Regular readers around these parts probably figured it was only a matter of time before I got around to casting my supposedly critical eye on writer/director James DeMonaco’s summer 2016 release The Purge : Election Year given that I had generally good things to say about the first two films in this so-called “evolving franchise,” but seeing as how I never got around to catching it while it was playing in theaters, you fine folks are stuck with a “better late than never” appraisal since I just got it on DVD (a “bare-bones” rental DVD, I hasten to add, so I’m afraid I can’t discuss whatever extras the “real” disc might offer) from Netflix the other day and gave it a watch last night. There’s a better than good chance that many of you reading this have probably already seen it, I suppose, but what the heck — I’ve got a few things to say about it regardless of whether or not you’ve already had a chance to form your own opinion.
First off, let’s be perfectly honest — despite the wrinkle of having this story center on the desperate struggle for survival of anti-Purge presidential candidate Senator Charlie Roan (played by Elizabeth Mitchell), this is pretty much the “taking it to the streets” premise of 2014’s The Purge : Anarchy all over again, but frankly the tight, insular, single-location setting of DeMonaco’s first flick was probably a more successful conceit in terms of exploiting a concept like this to its fullest. I also find it highly absurd that the so-called “New Founding Fathers Of America” would allow an opposition candidate like Senator Roan to rise to prominence in the first place since they seem like an outright fascist outfit, but whatever. We’ll just file that under “Requiring Greater Suspension Of Disbelief Than Most” and move on from there.
Besides, just because they didn’t try to kill her before doesn’t meant they’re not going to give it their level best come Purge Night. Our one-woman resistance force starts out with only her loyal bodyguard, Leo Barnes (Frank Grillo) for protection, but in fairly short order they’re joined by tough-but-kindly deli owner Joe Dixon (Mykelti Williamson), his protege who operates a mobile triage unit (or, if you prefer simplicity, an ambulance), Laney Rucker (Betty Gabriel), and his principled-but-quiet part-time (I’m assuming, at any rate) employee, Marcos (J.J. Soria). And that’s not all — after a few near-death skirmishes, our ragtag rebels are joined by a decidedly less ragtag, and considerably larger, band of rebels who are determined to do considerably more than help Charlie win the election, they’re out to guarantee her victory by assassinating her NFFA-endorsed opponent.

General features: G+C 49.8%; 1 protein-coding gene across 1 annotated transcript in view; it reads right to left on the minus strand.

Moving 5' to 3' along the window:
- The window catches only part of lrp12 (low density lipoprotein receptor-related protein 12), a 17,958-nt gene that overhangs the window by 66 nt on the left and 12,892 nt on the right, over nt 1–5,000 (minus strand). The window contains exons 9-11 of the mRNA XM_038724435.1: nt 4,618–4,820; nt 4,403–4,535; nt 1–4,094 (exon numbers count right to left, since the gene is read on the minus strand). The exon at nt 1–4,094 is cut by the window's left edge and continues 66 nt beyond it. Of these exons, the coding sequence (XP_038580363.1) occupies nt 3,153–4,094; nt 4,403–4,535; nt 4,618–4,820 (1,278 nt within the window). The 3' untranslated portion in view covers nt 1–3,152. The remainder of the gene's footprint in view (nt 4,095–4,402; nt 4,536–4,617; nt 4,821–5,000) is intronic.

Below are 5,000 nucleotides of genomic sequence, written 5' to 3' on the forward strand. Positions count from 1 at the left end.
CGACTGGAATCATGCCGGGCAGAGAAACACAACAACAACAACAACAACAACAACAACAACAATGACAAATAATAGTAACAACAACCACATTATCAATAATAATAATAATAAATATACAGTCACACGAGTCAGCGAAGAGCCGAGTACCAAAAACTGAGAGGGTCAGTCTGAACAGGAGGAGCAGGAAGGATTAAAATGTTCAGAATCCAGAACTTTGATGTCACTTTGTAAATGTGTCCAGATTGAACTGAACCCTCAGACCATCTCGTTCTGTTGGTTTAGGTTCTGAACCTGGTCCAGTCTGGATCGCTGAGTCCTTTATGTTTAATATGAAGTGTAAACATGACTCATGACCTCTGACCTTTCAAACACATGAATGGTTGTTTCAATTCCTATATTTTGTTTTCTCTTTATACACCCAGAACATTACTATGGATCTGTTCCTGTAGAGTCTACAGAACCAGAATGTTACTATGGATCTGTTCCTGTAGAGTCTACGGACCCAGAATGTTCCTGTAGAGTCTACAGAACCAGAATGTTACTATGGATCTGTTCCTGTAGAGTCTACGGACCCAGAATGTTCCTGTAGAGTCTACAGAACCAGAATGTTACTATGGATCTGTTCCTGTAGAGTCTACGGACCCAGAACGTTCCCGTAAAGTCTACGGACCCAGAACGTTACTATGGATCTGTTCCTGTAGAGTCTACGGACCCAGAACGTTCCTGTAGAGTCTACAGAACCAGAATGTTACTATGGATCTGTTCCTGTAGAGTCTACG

Cue some pretty heavy moralizing of the “if-we-kill-him-we’re-no-better-than-they-are” variety that grates almost instantly and infects an otherwise enjoyable-if-predictable ultraviolent romp with an unwelcome strain of ineffective and largely redundant earnestness. We already know this whole “Purge thing” is some sick and evil shit, after all, we don’t need to have that viewpoint amplified in stereo.
Are you getting the distinct impression that I was decidedly less impressed with The Purge : Election Year than previous entries in this series? Well, you’re exactly right — most of the principal cast turn in competent (if unmemorable) performances, and DeMonaco hasn’t lost his flair for for visceral, bloody, dystopian action, but it really does feel like this premise has been stretched as far as it can possibly go, if not a bit further. And that’s probably this flick’s most glaring and irredeemable flaw — it’s not especially bad (or good) when taken on its own merits, but it’s what it’s not that’s actually of much more concern than what it is.
Ya see, The Purge : Election Year plays out like nothing so much as a natural conclusion to a trilogy. Not a particularly inspired conclusion, mind you (and the whole thing probably seemed considerably more relevant before the real election validated the absurd in ways no fiction could even dream of), but at least a logical one. Except it’s not. DeMonoaco is already at work on a fourth flick, and that relegates this one from the role of “big finale” to that of “mediocre stopgap measure.” I’ll be the first to admit that it’s blatantly unfair to hold the fact that there’s a future installment coming in this series against the present one, but them’s the breaks, I guess : if this had been the end of the road, it would have been essential viewing for hard-core Purge fans, at least, if no one else, but as things stand, shit — it turns out it’s one that even they can skip.